Archive for The Bottle Imp

The Bottle Imp

Posted in FILM, literature with tags , , on March 14, 2019 by dcairns

It seems I don’t own a single image from my second short film as director, THE BOTTLE IMP. (And yet I’m sure I have a postcard SOMEWHERE.) And I never uploaded it to YouTube. I guess that probably means it’s the black sheep in my filmography, or one of them. It’s the one where the flaws are entirely down to my inexperience, even those brought about by my collaborators, because I *chose* the collaborators. And some of them did great, which makes it all the more disappointing that the film isn’t better.

I’ve just spent a dusty ten minutes guddling about under various beds and I can’t even find the prop bottle I modified for the film (with electrical help from my dad), which I *know* is here somewhere. And so this is to be probably the first UN-illustrated blog post in the history of Shadowplay, and that feels apt in a way.

The ancient short film (1992 or so) only comes because the nice people at Glasgow Short Film Festival are screening it, as part of a retrospective on the short film scheme that gave birth to it. So, with trepidation, it looks like I’m venturing forth to the city of Glasgow on Sunday to see the damn thing for the first time in decade. I’m expecting a bit of a reunion feeling, combined with a bit of embarrassment. Honestly, the film can’t be as bad as my memories of it. Robert Louis Stevenson gave us a good story, anyway.

They asked some of the participants to write about our memories of taking part in “First Reels,” so I did. Here.

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“We’re gonna need a bigger goat.”

Posted in FILM with tags , , , , , , , , , , , , , , , , , , , on June 8, 2009 by dcairns

drag-me-to-hell

The above line is copyright a guy called David Solomons. So please forgive him for writing FIVE CHILDREN AND IT.

But our subject today is a different fairy tale, one by Sam Raimi. It’s about a magic button that can transport you to an enchanted kingdom. Called Hell.

But should Sam’s movie, DRAG ME TO HELL, be called DON’T DRAG ME TO HELL? Anyhow, as everyone will tell you, it’s a more-funny-than-scary thrill-ride full of bodily fluids and things that go bump. It’s also rather ethnically insensitive in its stereotyping of gypsies as curse-giving harpies and drunken revelers. One sympathetic gypsy, that’s all I’m asking.

Since nobody seems to be shouting about the film’s borrowing from Jacques Tourneur and Charles Bennett’s NIGHT OF THE DEMON, by way of MR James’s source story The Casting of the Runes, Fiona wants me to point this out, particularly how the film’s climax shows a character caught between a pursuing demon and an oncoming train. The idea of the object that dooms its owner to hell and must be passed on to some other poor victim also appears in Robert Louis Stevenson’s tale The Bottle Imp (filmed by me, not too skillfully, some years ago).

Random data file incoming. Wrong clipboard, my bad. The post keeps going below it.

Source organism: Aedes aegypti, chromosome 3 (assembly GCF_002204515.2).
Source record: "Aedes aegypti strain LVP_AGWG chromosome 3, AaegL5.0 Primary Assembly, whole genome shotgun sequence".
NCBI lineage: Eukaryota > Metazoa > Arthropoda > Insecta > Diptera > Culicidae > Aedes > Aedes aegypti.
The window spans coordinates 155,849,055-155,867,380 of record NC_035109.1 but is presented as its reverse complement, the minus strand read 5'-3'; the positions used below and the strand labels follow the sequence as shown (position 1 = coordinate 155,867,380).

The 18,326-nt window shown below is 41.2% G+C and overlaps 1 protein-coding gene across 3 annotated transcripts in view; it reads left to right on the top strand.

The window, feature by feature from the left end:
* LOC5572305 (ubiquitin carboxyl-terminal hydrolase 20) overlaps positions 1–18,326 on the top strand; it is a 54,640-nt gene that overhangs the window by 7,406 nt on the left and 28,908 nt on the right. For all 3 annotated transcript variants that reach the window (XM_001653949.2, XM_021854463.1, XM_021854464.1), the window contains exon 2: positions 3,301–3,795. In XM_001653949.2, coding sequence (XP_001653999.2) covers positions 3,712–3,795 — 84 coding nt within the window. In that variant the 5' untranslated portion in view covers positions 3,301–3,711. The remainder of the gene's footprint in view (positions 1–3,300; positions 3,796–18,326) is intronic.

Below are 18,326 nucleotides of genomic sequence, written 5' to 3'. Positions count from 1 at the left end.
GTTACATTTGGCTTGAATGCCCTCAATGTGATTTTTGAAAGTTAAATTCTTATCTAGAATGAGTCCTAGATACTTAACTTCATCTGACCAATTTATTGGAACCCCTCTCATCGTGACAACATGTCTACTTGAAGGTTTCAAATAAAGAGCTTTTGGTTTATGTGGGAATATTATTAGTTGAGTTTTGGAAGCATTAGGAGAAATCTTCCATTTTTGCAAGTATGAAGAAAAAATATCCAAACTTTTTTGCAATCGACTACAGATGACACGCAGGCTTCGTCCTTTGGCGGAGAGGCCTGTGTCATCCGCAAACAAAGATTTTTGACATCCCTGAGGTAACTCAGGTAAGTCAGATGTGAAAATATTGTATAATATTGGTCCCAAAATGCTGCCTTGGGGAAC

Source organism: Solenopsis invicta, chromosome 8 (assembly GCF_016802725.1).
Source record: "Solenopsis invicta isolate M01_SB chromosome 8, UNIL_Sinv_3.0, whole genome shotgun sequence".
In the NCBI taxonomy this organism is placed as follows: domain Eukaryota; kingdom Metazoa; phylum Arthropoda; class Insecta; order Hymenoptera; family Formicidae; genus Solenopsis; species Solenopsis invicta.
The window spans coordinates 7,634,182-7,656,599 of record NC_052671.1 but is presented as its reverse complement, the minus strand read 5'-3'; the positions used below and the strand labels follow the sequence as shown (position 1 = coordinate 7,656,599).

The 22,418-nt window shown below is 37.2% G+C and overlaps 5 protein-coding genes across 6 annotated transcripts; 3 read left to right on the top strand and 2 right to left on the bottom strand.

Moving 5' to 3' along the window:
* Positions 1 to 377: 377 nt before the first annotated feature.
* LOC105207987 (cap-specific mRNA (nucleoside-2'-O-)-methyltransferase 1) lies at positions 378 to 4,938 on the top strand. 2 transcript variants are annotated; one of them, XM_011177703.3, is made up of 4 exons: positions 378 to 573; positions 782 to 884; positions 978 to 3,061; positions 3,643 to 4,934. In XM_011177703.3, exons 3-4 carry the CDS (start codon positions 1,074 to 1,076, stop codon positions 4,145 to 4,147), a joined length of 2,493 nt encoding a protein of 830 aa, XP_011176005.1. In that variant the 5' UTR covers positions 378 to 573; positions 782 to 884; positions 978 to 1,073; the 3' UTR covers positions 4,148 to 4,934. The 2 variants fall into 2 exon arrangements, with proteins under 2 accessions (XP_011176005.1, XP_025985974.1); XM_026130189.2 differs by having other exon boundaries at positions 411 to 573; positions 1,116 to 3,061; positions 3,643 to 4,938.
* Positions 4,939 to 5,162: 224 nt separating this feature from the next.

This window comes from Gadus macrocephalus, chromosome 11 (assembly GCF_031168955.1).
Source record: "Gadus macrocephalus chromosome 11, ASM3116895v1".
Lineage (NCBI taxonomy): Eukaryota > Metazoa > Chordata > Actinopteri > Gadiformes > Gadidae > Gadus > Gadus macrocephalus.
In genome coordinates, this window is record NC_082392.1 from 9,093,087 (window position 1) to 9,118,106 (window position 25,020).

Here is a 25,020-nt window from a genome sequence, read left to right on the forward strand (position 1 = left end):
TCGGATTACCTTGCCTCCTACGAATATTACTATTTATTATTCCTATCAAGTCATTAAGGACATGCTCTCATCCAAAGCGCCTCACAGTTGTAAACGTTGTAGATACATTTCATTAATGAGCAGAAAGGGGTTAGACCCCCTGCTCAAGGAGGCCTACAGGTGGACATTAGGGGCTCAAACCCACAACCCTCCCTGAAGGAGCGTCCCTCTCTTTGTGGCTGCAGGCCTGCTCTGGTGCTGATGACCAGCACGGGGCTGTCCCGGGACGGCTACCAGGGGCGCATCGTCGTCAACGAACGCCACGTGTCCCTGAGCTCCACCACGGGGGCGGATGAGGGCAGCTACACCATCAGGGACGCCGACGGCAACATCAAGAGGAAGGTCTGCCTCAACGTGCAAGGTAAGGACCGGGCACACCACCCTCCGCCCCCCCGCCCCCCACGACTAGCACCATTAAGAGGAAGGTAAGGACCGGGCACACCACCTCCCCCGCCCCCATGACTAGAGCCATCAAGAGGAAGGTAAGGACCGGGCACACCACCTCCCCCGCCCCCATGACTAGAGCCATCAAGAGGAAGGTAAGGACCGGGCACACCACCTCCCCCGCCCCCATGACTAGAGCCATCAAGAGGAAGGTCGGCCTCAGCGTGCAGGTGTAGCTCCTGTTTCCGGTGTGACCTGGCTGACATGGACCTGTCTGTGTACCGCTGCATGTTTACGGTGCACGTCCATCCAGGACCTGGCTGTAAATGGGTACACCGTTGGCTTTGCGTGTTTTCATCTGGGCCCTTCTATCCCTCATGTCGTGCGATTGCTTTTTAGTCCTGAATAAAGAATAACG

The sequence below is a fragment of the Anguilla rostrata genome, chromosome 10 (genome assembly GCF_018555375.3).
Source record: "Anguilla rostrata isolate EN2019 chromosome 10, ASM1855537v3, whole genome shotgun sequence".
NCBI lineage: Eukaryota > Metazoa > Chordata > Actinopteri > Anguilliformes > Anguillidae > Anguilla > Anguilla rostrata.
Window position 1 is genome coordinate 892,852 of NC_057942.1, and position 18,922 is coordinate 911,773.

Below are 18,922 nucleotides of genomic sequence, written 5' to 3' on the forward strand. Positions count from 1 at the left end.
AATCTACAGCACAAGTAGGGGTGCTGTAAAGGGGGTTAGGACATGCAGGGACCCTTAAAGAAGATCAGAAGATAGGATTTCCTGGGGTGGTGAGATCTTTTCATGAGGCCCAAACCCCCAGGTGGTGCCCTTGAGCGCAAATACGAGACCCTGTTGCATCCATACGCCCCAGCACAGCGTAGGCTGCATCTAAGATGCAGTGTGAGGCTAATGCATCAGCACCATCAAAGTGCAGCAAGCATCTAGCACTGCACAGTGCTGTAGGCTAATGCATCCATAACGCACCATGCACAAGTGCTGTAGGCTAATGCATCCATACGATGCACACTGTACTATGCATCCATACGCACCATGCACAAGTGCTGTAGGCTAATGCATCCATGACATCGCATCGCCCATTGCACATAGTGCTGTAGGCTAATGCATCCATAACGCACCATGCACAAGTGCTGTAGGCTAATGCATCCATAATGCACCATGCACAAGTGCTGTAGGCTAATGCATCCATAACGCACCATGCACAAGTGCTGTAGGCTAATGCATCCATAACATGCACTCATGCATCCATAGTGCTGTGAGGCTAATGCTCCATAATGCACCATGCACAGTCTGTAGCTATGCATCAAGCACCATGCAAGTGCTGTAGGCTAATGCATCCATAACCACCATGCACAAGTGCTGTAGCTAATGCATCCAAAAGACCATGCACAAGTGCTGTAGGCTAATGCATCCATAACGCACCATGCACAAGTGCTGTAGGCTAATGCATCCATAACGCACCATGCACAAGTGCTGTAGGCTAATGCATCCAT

If there was something missing here, and I felt there was, it was a lead character in tune with the hyperkinetic ‘toon slam-bang of Raimi’s action sequences. Bruce Campbell in the EVIL DEAD films is popular precisely because he makes everything funnier. Alison Lohman’s casting here is supposed to evoke sympathy, which seems at odds with the film’s gleeful splattering and battering of the poor protag. The film’s second act is basically a serious of savage beatings and facials. It’s in keeping with the kitten-slaughtering gimmick, admittedly, since Lohman’s chief attribute on display is perkiness and wide-eyed naivety. But torturing a cutie-pie may be entertaining to some people on some level but I don’t know how funny it is. Bruce Campbell always engaged the audience in a strange way so that they shared his sense of the ridiculousness of his ordeals. Maybe Lohman could have done some of that, but she certainly hasn’t been required to.

Lorna Raver (!) is suitably vile as the Romany hell-hag, Bojana Novakovic is striking as her grand-daughter, and Dileep Rao underplays nicely as a mystic who keeps saying “Yes,” in a calm voice. But the trouble with underplaying in a Raimi movie is that he kind of lets the air out of every scene that isn’t a ghost-train/abattoir action set-piece. The performances don’t seem to quite connect with each other, the words dying in the sound stage vacuum between the actors: a thin murmur of post-dubbed atmos is piped in to fill the gaps, but blank spaces seem to yawn between each shot, Peter Deeming’s photography seems overlit, especially compared to what he achieved on LOST HIGHWAY, and CG shadows are a poor substitute for the real thing.

Borrowing from his SPIDERMAN franchise a little, Raimi fills the screen with CGI (another MR James adaptation, Jonathan Miller’s TV play Whistle and I’ll Come to You shows that a mere piece of floating fabric can be truly terrifying, but it must be real fabric) and gets the heroine wet. Because that’s the way to a fanboy’s heart. 

Still, Fiona and I somewhat enjoyed the film, possibly because the central romance between a cute girl and a nerdy guy sort of resonated with us for some reason.

Now I’m off to shoot my low-budget remake, DRAG ME OVER THERE. It’ll be quite short.